Wall Street Journal:
Fox News:
  • Lawmakers demand 'action' in Syria after intel confirms chemical weapons use. Top-ranking lawmakers on both sides of the aisle declared Thursday that the "red line" in Syria has been crossed, calling for "strong" U.S. and international intervention after administration officials revealed the intelligence community believes chemical weapons were used. Sen. John McCain, R-Ariz., and Sen. Dianne Feinstein, D-Calif., chairwoman of the Senate intelligence committee, were among those urging swift action. 
  • Boston Marathon bombers' next target was Times Square, says Bloomberg. DEVELOPING: The Boston Marathon bombing suspects had Times Square in their sights before law enforcement authorities put an end to their bloody terror spree, according New York Mayor Michael Bloomberg. "New York was next on their list of targets," Bloomberg said of brothers Tamerlan and Dzhokhar Tsarnaev. Bloomberg said he received confirmation of the chilling second phaseof their plot from the FBI. “The fact is, New York City remains a prime target for those who hate America and want to kill Americans.”
Zero Hedge:
Business Insider:
  • 3M(MMM) cuts 2013 outlook on falling electronics demand. Diversified U.S. manufacturer 3M Co cut its 2013 profit forecast on Thursday, citing weakening demand for flat-panel televisions as well as the stronger U.S. dollar. The lowered outlook came after first-quarter profit and revenue both missed Wall Street expectations.
  • Brazil's central bank signals interest rate hikes ahead. All the members of the Brazilian central bank's board agree on the need to raise interest rates to fight naggingly high inflation, but lingering worries about the global economy could limit the scope of the tightening cycle. In the minutes from its most recent rate-setting meeting released on Thursday, the central bank warned that monetary policy must remain "especially vigilant" and signaled that it will look to administer rate hikes cautiously to avoid tripping up the tepid economic recovery under way in Brazil.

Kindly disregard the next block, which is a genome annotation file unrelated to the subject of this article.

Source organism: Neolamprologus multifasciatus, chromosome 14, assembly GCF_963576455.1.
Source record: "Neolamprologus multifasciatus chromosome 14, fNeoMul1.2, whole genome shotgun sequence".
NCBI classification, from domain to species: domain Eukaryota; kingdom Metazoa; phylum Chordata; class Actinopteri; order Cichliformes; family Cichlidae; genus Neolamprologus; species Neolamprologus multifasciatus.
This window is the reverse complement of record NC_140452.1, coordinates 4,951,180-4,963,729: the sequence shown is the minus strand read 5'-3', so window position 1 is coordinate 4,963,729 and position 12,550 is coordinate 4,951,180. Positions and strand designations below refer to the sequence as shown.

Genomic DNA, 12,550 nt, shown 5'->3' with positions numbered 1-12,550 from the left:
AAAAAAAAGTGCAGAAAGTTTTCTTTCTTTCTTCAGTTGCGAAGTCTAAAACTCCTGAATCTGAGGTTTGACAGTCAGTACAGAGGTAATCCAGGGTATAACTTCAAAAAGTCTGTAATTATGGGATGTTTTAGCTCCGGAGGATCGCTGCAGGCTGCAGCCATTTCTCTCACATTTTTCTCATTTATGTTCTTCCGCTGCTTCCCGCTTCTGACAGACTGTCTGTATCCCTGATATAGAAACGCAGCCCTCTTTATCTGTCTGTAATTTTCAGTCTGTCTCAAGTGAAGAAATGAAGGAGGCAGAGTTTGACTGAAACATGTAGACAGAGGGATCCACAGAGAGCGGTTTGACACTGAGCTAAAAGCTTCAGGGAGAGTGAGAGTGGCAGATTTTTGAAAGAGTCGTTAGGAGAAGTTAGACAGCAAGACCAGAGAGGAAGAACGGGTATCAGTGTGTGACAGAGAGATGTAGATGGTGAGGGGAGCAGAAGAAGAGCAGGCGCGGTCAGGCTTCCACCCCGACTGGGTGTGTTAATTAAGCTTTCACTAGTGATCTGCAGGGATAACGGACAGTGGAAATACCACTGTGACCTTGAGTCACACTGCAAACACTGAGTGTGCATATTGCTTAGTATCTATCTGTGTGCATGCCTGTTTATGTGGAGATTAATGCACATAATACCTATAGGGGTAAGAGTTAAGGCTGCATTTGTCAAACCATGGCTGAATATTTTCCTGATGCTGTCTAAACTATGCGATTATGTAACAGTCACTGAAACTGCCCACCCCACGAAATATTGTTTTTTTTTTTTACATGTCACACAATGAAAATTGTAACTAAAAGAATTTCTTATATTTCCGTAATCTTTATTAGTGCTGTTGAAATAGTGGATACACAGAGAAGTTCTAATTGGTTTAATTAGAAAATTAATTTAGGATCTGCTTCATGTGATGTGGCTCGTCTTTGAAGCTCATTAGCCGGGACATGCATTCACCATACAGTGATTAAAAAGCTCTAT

• COLUMN-Market euphoria misreads the signals from Brussels and Rome: Kaletsky.
  • Watchmakers fret over China sales slump. Luxury watchmakers expect sales growth to slow this year as a recovery in the United States and buoyant Middle East demand fail to offset a China slump more deep-rooted than a temporary blip caused by anti-corruption moves. The heads of Swatch Group's biggest brand Omega and LVMH flagship brand TAG Heuer as well as high-end independents Patek Philippe and Ulysse Nardin all said demand in Greater China had tumbled, particularly for high-end models.
USA Today:
The Guardian:
  • Crisis for Europe as trust hits record low. Poll in European Union's six biggest countries finds Euroscepticism is soaring amid bailouts and spending cuts. "The damage is so deep that it does not matter whether you come from a creditor, debtor country, euro would-be member or the UK: everybody is worse off," said José Ignacio Torreblanca, head of the ECFR's Madrid office. "Citizens now think that their national democracy is being subverted by the way the euro crisis is conducted." The most dramatic fall in faith in the EU has occurred in Spain, where the banking and housing market collapse, eurozone bailout and runaway unemployment have combined to produce 72% "tending not to trust" the EU, with only 20% "tending to trust".